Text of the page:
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פותח על ידי קלירמאש פתרונות בע"מ -
Plant architecture manipulation increases cannabinoid standardization in ‘drug-type’ medical cannabis
Year:
2021
Source of publication :
Industrial Crops and Products
Authors :
ברנשטיין, נירית
;
.
Volume :
167
Co-Authors:

Danziger, N.
Bernstein, N.

Facilitators :
From page:
1
To page:
16
(
Total pages:
16
)
Abstract:

A major challenge in utilizing cannabis (Cannabis sativa L.) for modern medicine is the lack of standardization throughout the plant of cannabinoids, the unique therapeutic secondary metabolites in cannabis. The present study focused on the interplay between plant architecture modulation and standardization of the secondary metabolite profile in medical cannabis plants. Secondary metabolism is considerably affected by endogenous and exogenous factors, including positional-developmental aspects and microclimate. We hypothesized that manipulation of the plant architecture, which alter morphological and reproductive development, as well as micro-climate in the shoot will impact secondary metabolism and spatial standardization of the cannabinoids. Eight plant architecture-modulation treatments were evaluated for effects on in-planta concentrations and standardization of the cannabinoids, and on the morpho-physiological state of the plants. Two medical-cannabis genotypes of 'drug-type' medical cannabis were analyzed to evaluate genotypic sensitivity. The results reveal that plant architecture modulation can increase standardization of the cannabinoid profile in cannabis, thereby supporting the hypothesis. The architectural modulating treatments increased uniformity of cannabinoid concentrations in the plant by increasing concentrations at the lower parts of the plant. The cannabinoid profile was most affected by treatments that had the largest impact on plant structure such as the removal of primary and secondary branches. Decarboxylation of the cannabinoids in-planta was not affected by structural modulation. The spatial uniformity of cannabinoid concentrations throughout the cannabis plant is cannabinoid and genotype specific, and the effect of architecture modulation on cannabinoid standardization is genotype specific.

Note:
Related Files :
Cannabinoids
Cannabis
CBD
metabolism
metabolites
Modulation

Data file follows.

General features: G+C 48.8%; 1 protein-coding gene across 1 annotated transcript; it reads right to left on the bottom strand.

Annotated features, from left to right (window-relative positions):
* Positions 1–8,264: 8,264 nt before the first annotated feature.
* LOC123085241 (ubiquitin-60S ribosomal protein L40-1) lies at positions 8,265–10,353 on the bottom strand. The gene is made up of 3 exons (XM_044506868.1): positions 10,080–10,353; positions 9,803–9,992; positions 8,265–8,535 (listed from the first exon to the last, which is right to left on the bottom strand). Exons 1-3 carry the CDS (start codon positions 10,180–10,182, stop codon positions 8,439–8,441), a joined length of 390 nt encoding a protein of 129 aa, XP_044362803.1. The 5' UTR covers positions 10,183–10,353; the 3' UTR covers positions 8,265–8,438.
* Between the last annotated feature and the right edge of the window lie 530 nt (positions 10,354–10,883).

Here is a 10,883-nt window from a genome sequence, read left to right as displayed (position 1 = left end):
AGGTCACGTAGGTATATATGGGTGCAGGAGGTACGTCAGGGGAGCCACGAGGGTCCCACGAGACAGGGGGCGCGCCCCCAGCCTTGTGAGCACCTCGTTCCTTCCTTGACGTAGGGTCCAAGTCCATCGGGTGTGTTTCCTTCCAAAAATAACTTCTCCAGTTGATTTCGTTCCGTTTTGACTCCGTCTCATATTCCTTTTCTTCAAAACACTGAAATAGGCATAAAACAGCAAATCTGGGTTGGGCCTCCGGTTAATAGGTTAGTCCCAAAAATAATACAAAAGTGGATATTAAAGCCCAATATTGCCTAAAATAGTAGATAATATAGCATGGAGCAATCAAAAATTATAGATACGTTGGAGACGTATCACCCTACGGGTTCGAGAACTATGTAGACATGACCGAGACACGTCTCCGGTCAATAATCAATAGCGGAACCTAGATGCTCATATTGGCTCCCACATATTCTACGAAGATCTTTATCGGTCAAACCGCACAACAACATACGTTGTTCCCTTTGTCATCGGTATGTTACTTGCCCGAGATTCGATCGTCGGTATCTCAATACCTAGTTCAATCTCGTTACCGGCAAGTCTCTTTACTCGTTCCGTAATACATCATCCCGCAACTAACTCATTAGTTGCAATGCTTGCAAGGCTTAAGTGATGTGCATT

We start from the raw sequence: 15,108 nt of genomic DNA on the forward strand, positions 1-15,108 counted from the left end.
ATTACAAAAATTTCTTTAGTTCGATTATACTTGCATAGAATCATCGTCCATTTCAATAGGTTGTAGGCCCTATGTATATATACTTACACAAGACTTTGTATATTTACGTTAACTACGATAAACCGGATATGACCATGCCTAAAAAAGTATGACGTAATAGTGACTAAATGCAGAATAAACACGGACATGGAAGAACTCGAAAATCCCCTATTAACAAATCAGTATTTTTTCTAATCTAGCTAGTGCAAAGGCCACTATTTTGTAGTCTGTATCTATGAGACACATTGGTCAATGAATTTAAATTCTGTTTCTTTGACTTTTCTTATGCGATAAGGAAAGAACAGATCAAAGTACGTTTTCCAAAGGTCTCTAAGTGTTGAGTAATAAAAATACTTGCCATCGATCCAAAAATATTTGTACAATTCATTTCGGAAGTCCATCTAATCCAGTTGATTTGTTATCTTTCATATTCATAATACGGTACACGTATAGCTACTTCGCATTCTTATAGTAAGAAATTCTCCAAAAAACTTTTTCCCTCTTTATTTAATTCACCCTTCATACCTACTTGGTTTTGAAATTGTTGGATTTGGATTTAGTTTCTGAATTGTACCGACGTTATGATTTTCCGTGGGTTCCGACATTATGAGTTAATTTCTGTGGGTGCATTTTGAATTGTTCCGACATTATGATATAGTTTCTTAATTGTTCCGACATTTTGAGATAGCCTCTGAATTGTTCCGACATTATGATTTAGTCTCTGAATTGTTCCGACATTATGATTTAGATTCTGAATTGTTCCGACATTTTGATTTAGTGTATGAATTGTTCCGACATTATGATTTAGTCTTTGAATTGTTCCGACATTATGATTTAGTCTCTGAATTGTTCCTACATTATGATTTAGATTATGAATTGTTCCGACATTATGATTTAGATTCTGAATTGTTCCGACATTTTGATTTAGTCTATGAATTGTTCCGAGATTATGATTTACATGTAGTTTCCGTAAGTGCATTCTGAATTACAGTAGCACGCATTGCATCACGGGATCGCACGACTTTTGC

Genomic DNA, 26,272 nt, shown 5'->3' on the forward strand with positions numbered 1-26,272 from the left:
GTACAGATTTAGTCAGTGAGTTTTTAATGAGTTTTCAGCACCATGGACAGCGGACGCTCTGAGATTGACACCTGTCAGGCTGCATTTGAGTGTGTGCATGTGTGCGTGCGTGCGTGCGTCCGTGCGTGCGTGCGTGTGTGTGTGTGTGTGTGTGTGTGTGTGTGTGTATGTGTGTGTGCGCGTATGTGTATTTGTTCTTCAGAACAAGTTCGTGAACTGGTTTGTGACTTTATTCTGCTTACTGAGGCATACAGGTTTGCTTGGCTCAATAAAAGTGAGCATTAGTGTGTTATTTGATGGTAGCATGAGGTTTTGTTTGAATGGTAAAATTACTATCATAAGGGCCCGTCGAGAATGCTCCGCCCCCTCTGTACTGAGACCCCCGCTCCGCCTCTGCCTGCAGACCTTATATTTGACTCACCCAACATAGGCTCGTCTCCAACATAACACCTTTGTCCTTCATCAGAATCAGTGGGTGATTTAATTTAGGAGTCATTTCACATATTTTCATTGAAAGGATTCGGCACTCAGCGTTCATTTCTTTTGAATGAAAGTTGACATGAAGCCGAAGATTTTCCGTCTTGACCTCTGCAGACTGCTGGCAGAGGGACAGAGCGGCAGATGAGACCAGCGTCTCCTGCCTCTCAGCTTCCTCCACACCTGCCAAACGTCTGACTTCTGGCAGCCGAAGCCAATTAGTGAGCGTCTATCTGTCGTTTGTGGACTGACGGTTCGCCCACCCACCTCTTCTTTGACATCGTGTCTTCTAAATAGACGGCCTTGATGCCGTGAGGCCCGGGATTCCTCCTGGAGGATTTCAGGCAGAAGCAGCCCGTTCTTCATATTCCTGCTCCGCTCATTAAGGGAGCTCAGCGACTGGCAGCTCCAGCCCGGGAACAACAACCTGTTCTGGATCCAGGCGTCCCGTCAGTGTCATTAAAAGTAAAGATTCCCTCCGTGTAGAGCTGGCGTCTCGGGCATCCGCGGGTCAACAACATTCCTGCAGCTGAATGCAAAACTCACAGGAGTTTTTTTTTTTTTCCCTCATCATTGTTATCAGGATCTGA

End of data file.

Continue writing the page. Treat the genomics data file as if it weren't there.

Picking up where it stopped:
plant architecture
pruning
Secondary metabolism
Secondary metabolites
עוד תגיות
תוכן קשור
More details
DOI :
10.1016/j.indcrop.2021.113528
Article number:
113528
Affiliations:
Database:
סקופוס
Publication Type:
מאמר
;
.
Language:
אנגלית
Editors' remarks:
ID:
54678
Last updated date:
02/03/2022 17:27
Creation date:
27/04/2021 18:39
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Scientific Publication
Plant architecture manipulation increases cannabinoid standardization in ‘drug-type’ medical cannabis
167

Danziger, N.
Bernstein, N.

Plant architecture manipulation increases cannabinoid standardization in ‘drug-type’ medical cannabis

A major challenge in utilizing cannabis (Cannabis sativa L.) for modern medicine is the lack of standardization throughout the plant of cannabinoids, the unique therapeutic secondary metabolites in cannabis. The present study focused on the interplay between plant architecture modulation and standardization of the secondary metabolite profile in medical cannabis plants. Secondary metabolism is considerably affected by endogenous and exogenous factors, including positional-developmental aspects and microclimate. We hypothesized that manipulation of the plant architecture, which alter morphological and reproductive development, as well as micro-climate in the shoot will impact secondary metabolism and spatial standardization of the cannabinoids. Eight plant architecture-modulation treatments were evaluated for effects on in-planta concentrations and standardization of the cannabinoids, and on the morpho-physiological state of the plants. Two medical-cannabis genotypes of 'drug-type' medical cannabis were analyzed to evaluate genotypic sensitivity. The results reveal that plant architecture modulation can increase standardization of the cannabinoid profile in cannabis, thereby supporting the hypothesis. The architectural modulating treatments increased uniformity of cannabinoid concentrations in the plant by increasing concentrations at the lower parts of the plant. The cannabinoid profile was most affected by treatments that had the largest impact on plant structure such as the removal of primary and secondary branches. Decarboxylation of the cannabinoids in-planta was not affected by structural modulation. The spatial uniformity of cannabinoid concentrations throughout the cannabis plant is cannabinoid and genotype specific, and the effect of architecture modulation on cannabinoid standardization is genotype specific.

Scientific Publication
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